• Identify those schools needing comprehensive supports and interventions for lowest performing schools based on “what works,” including evidence-based interventions and resource equity. The development of any intervention strategies should allow for local decision making in the school improvement process.

ESSA gives states discretion to choose at least one school quality and student success indicators within two parameters: the indicators must (1) allow for meaningful differentiation in school performance; and (2) be valid, reliable, comparable, and statewide.  Additionally, ESSA provides five examples of indicators and then adds that the state may use “any other indicator the state chooses that meets the requirements of the school quality and success clause”.  ESSA allows for more than one non-academic indicator.  Any selected indicator(s) must be applied across the state.

Of note, the four academic indicators in the aggregate must have greater weight than the 5th non-academic indicator (school success/student support). Discussions around the non-academic indicators of school success or student support allowed within ESSA can provide schools and districts an opportunity to tell their story and focus on the varied educational supports/opportunities that are provided for all students through a well-rounded curriculum but are not reflected in the academic indicators.

Family Engagement

  • Provide equity of resources for “special families” – special education, English Language Learners, military families, and socioeconomic status throughout the state. These needs are large and evolving as the student population of Ohio continues to diversify.
  • Invest more than 1% of Title I funding for family engagement. A key component in family engagement is providing for supportive professional learning on effective family engagement practices for teachers and school leaders.
  • Use clear, consistent language with communities and families to develop stronger connections and school/family partnerships that endure.

ESSA authorizes Statewide Family Engagement Centers to support and provide comprehensive training on parent education and family-school partnerships.  Multiple provisions in ESSA ensure that every student has access to a high quality education, regardless of zip code, and that strategies to engage families and communities are central to school improvement efforts.  ESSA includes provisions for the Community Support for School Success program, which provides grants for Full-Service Community Schools. A focus on families and communities prepares all stakeholders to truly partner in student-focused programs and supports when education, accountability, interventions, and successes are shared. Collaborative partnerships should focus on valid programs and supports for students with a shared sense of accountability and success.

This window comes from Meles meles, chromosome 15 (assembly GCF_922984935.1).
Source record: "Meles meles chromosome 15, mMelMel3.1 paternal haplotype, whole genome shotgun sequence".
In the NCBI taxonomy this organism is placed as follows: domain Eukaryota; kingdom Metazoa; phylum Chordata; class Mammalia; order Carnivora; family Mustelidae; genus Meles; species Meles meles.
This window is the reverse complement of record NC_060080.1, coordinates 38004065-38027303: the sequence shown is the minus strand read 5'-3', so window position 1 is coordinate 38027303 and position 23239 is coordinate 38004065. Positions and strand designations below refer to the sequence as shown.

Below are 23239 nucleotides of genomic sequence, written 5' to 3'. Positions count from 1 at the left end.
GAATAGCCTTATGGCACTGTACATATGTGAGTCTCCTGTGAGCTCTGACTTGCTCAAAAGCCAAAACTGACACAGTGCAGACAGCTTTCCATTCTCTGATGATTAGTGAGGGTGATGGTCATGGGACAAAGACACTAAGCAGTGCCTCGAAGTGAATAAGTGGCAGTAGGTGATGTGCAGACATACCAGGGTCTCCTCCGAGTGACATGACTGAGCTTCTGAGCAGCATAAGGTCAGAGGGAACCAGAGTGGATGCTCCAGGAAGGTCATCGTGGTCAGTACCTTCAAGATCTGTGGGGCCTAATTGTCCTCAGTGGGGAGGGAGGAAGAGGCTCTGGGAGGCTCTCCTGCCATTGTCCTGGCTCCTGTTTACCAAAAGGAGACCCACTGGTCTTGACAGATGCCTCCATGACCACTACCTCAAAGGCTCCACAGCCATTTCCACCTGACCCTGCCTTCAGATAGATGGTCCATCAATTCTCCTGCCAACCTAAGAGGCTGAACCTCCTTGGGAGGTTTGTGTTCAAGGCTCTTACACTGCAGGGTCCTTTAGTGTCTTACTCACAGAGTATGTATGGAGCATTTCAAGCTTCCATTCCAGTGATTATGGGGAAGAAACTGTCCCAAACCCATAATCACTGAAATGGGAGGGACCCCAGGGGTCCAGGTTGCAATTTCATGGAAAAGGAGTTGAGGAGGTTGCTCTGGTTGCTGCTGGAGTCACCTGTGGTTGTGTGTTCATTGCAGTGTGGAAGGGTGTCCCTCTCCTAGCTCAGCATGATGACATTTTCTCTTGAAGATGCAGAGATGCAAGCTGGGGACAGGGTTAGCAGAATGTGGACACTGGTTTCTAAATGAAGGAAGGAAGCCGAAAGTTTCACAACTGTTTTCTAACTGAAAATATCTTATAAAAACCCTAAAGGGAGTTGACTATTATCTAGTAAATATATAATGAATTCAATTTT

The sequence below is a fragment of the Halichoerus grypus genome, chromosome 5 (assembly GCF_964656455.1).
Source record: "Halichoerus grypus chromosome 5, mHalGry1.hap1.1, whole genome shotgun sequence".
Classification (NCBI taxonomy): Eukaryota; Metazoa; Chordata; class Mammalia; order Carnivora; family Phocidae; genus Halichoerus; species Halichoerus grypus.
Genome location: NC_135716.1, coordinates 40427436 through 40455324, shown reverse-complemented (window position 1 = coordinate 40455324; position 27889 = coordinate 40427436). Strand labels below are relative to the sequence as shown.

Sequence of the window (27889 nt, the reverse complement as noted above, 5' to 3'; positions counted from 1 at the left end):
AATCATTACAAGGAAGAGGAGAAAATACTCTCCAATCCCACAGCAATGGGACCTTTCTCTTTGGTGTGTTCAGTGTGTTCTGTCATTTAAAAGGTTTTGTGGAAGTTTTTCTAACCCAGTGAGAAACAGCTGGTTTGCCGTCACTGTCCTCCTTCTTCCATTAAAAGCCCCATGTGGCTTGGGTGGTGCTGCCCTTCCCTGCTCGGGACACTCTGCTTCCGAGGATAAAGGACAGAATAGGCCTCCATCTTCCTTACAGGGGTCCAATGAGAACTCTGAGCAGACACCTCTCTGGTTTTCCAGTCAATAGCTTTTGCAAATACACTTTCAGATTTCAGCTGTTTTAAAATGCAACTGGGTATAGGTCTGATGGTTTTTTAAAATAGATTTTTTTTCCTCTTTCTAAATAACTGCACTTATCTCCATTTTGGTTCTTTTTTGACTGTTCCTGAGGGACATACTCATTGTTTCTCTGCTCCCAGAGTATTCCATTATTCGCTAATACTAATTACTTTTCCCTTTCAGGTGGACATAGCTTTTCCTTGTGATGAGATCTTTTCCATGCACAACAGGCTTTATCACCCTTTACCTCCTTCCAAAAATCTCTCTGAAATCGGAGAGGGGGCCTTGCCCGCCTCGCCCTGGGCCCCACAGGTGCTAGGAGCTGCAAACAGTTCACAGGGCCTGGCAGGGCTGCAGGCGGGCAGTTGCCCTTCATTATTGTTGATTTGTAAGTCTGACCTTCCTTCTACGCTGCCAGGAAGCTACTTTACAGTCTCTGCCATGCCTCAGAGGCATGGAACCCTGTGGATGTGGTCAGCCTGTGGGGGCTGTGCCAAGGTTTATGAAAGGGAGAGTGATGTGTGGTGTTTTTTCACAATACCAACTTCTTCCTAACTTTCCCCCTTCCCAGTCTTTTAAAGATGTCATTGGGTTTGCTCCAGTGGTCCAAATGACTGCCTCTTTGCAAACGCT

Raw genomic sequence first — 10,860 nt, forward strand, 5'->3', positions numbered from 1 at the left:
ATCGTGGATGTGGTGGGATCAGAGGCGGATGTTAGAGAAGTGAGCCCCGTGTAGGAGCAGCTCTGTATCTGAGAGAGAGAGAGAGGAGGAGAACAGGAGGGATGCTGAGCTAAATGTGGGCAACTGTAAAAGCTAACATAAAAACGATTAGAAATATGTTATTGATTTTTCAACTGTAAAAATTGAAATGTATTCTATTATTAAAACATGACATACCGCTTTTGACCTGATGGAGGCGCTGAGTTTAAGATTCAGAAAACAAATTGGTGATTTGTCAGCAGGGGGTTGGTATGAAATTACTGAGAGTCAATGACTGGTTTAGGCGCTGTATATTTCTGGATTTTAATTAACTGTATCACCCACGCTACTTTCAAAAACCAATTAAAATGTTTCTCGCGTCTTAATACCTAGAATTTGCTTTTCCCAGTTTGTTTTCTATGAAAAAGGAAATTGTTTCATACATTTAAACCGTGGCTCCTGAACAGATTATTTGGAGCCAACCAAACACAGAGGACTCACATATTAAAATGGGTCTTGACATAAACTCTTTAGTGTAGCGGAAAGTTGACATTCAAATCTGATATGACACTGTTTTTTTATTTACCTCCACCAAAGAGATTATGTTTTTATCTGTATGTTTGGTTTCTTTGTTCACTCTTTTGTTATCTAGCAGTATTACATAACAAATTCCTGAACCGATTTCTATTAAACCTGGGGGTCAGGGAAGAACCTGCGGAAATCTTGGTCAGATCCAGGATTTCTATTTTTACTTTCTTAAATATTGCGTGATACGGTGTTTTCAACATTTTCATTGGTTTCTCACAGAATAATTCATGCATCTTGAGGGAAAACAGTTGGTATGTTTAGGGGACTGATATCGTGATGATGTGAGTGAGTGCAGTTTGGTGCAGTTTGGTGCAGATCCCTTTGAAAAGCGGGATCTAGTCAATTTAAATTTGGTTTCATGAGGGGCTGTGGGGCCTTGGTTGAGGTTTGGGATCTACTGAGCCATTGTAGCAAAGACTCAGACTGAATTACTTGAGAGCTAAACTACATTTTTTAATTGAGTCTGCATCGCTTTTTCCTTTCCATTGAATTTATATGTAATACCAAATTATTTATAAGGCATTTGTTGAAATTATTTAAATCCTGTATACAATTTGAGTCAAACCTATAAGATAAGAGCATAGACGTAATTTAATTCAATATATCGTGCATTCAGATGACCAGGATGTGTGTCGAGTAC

Educator Capacity

  • Promote professional learning that provides time to collaborate, work with data to make informed decisions, and be involved in guiding the instructional decisions.
  • Decouple assessments from educator evaluations (teacher and principal) in order to emphasize educator performance and growth.
  • Adjust OTES and OPES to drive professional growth rather than serve as compliance checklists.

Consider the interwoven relationship between educator capacity and other key decisions within ESSA.  ESSA provides that Title II grant funding continues to be used to increase student achievement while increasing quality and access to effective teachers, principals, and other school leaders.  Title II also ends federally mandated evaluations.  States will be allowed to develop, improve, and implement educator evaluation systems, so long as they consult with stakeholders including educators, paraprofessionals, and their unions. ESSA makes resources available to states that could be used to develop or strengthen educator induction and mentoring programs.  This is of particular importance given recent polls that show that fewer college bound students are electing to go into the education profession.  Further, ESSA allows district funds to be used to enhance collaboration and teacher-led professional development aligned with students’ learning needs. Quality professional learning opportunities support growth in educator learning which in turn impacts student learning.

Collaborative Educator Stakeholder Organizations:

  • Buckeye Association of School Administrators
  • Ohio Association of Elementary School Administrators
  • Ohio Association of School Business Officials
  • Ohio Association of Secondary School Administrators
  • Ohio Education Association
  • Ohio Federation of Teachers
  • Ohio Parent Teacher Association
  • Ohio School Boards Association

For more information, visit NEA’s ESSA site,